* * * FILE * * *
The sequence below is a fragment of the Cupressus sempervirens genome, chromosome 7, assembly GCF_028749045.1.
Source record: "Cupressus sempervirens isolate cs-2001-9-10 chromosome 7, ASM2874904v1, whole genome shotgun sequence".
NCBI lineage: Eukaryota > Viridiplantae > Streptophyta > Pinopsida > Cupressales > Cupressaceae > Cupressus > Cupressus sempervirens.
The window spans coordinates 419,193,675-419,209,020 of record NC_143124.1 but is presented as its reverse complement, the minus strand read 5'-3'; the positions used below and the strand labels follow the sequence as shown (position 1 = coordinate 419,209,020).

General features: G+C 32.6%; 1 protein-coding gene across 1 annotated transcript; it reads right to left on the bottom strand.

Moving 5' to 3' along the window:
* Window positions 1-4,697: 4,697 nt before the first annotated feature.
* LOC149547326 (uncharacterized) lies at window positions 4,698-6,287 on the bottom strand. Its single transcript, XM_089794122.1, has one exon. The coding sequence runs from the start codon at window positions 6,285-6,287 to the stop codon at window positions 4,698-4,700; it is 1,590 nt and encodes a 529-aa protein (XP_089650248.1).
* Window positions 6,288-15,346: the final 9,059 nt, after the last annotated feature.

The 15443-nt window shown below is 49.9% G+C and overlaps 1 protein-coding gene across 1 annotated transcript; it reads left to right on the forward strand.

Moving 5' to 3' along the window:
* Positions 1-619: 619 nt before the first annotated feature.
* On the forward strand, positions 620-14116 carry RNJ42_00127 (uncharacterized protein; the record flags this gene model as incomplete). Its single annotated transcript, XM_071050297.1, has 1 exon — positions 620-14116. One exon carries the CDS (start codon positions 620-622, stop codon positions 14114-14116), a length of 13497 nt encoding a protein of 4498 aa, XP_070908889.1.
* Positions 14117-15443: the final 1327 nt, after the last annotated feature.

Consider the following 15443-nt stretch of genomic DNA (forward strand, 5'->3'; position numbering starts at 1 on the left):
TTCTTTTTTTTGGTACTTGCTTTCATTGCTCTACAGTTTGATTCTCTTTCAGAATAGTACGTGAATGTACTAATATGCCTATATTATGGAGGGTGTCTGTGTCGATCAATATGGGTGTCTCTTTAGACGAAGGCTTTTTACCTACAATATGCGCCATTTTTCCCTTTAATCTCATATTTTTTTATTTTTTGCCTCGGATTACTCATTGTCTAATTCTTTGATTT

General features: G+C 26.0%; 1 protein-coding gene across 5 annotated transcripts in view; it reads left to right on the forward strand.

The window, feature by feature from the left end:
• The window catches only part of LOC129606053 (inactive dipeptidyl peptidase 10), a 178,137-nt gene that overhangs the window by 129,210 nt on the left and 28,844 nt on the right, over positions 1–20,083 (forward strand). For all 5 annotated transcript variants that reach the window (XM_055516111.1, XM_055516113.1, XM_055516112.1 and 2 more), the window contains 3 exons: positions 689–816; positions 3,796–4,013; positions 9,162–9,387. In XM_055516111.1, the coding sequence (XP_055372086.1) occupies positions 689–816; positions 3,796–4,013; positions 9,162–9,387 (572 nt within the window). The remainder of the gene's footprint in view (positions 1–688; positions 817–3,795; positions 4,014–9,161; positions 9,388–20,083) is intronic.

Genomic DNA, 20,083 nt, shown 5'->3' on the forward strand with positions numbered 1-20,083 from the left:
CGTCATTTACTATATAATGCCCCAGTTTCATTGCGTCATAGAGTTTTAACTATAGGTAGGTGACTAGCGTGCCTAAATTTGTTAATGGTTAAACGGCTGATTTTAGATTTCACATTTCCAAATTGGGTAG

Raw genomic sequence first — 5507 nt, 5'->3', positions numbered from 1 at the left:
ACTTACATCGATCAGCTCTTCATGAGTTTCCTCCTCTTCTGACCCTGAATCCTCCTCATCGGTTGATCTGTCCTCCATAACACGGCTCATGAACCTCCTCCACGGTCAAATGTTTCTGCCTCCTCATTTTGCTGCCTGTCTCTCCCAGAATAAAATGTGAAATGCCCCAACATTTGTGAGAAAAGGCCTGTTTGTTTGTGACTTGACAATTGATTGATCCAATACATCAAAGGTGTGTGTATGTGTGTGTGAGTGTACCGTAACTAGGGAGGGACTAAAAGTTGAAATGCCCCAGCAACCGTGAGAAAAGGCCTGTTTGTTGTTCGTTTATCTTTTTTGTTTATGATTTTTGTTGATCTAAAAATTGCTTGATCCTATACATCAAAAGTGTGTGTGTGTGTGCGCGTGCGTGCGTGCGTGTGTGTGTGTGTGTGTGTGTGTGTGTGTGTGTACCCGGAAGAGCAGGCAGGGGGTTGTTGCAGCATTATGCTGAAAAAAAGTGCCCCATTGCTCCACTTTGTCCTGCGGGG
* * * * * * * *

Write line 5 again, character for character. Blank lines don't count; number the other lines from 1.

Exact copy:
General features: G+C 32.6%; 1 protein-coding gene across 1 annotated transcript; it reads right to left on the bottom strand.